For each team during that period, we created a “rebuild index.” We looked at things like year-over-year winning percentage and run differential, along with changes in team age and payroll. Because changes in on-field success don’t always dovetail exactly with the offloading of payroll and the process of getting younger, we calculated the indexes based on three-year rolling averages. An average index is 100; anything above that is considered a rebuild; anything below it means a team is either building up or trying to maintain a desirable status quo.

A rebuilding index between 100 and 105 can be looked at as a soft rebuild. Every once in a while, even perennial winners like the Dodgers, Yankees and Cardinals are going to show up here during the rare seasons in which they get a little younger and the payroll drops. It’s the most common kind of a rebuild.

The more severe rebuilds are those scored at 106 and above. They aren’t as common, but they tend to be more memorable (and not necessarily for pleasant reasons). Here we’re talking about the Cubs and Astros from a decade ago, but also the 2017 Tigers and Royals, and this year’s Athletics….

The number of teams that have fallen into a soft rebuild is more than double the teams that have lapsed into a major reset. Those teams—the softer rebuilders—also get back to the postseason, on average, 1.4 years sooner than the hard rebuilders.

But then things get interesting. During the period of eight years after the onset of a rebuild, the hard rebuilders make the playoffs an average of 1.88 times. It’s a little higher than the soft rebuilders, but it’s close.

However, the hard rebuilders win an average of .222 titles during those eight-year spans, compared to .139 for the soft rebuilders.

Again, that’s on average, but over this 25-year period, the added patience required to navigate a major rebuild has tended to pay off in greater reward.

RoyalsRetro (AG#1F) Posted: August 17, 2022 at 12:40 PM | 3 comment(s)
  Beats: tigers

Wednesday, August 10, 2022

Detroit Tigers fire general manager Al Avila after seven seasons

The Detroit Tigers have fired general manager Al Avila.

The team announced the decision Wednesday.

Until a new general manager is hired, assistant general manager Sam Menzin will work as the day-to-day point of contact for the team. Avila was the general manager for seven seasons, beginning in August 2015. He first joined the organization in 2002 as assistant general manager.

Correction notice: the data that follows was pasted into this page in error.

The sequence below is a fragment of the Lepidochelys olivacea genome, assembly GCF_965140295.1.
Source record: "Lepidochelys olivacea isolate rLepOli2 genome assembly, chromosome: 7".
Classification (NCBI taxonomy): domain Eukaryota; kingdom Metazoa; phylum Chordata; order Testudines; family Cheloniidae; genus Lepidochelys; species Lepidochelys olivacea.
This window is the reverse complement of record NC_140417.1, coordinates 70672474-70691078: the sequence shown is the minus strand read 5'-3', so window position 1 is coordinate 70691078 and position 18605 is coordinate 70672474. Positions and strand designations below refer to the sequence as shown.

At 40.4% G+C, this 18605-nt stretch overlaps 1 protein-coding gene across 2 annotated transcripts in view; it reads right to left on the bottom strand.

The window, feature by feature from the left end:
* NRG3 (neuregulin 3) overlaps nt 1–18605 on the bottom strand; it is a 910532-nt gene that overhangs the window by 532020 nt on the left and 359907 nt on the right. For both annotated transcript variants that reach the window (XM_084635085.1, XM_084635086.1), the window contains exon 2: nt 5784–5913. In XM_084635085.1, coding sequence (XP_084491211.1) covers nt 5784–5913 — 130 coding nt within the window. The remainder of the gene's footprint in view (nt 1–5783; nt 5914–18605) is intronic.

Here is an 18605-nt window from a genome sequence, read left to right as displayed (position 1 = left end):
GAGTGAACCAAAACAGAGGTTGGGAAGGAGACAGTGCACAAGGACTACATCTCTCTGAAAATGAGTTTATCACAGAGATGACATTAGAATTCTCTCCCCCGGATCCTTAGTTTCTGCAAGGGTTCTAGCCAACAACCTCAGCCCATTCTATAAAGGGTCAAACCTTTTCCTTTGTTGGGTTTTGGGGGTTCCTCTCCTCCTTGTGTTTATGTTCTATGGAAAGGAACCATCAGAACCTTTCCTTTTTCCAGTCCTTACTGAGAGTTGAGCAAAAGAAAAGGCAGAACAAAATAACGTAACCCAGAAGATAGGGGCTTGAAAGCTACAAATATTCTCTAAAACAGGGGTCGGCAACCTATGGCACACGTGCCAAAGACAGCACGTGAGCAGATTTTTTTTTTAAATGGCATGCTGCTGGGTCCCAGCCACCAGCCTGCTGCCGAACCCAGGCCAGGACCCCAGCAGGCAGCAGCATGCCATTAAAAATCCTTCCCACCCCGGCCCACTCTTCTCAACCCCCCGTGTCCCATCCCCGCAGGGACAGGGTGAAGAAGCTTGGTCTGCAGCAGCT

RoyalsRetro (AG#1F) Posted: August 10, 2022 at 04:34 PM | 27 comment(s)
  Beats: al avila, tigers

Friday, August 05, 2022

Miguel Cabrera of Detroit Tigers clarifies stance on future, says he’ll return next season as initially planned

Detroit Tigers slugger Miguel Cabrera set the record straight regarding his future Friday, telling The Detroit News that he will indeed return for a 21st major league season in 2023.

A day earlier, the 39-year-old Cabrera indicated to reporters that this season may be his last as he continues to deal with knee issues. It marked the first time that Cabrera had opened the door to the possibility that he may not play next year after previously saying he planned to fulfill his contract, which is fully guaranteed through the 2023 season.

But Cabrera said Friday his plan of playing next year hasn’t changed.

“I’m not going to retire,” he told the News. “Not until after next year when my contract is done. They didn’t understand what I said. No way am I going to quit.”

RoyalsRetro (AG#1F) Posted: August 05, 2022 at 11:10 PM | 13 comment(s)
  Beats: miguel cabrera, tigers

Monday, August 01, 2022

Detroit Tigers trade Robbie Grossman to Atlanta Braves for left-handed pitcher Kris Anglin

The Detroit Tigers have made their first trade, just minutes after their latest loss.

After Monday’s loss to the Twins, the Tigers sent outfielder Robbie Grossman to the Atlanta Braves, according to sources with knowledge of the situation. The Tigers are getting left-handed pitcherKris Anglin in return.

Grossman, 32, is suffering arguably the worst season of his 10-year MLB career. The switch-hitter is batting .205 with two home runs and 23 RBIs in 83 games (272 at-bats). He is in the final year of a two-year, $10 million contract.

Still, he can play all three outfield positions and had a 440-game errorless streak snapped just a few weeks ago. He can now help the Braves battle for the NL East and defending their World Series championship.

RoyalsRetro (AG#1F) Posted: August 01, 2022 at 11:51 PM | 0 comment(s)
  Beats: braves, robbie grossman, tigers

Thursday, July 28, 2022

Tigers willing to trade Tarik Skubal and ‘just about everyone,’ sources say

The Tigers “gave us a blanket that just about everyone is available,” one official said. Another speculated the Tigers are trying to be opportunistic and extract a big return for Skubal from teams that might strike out on the Reds’ Luis Castillo and the Athletics’ Frankie Montas, the best starting pitchers known to be available.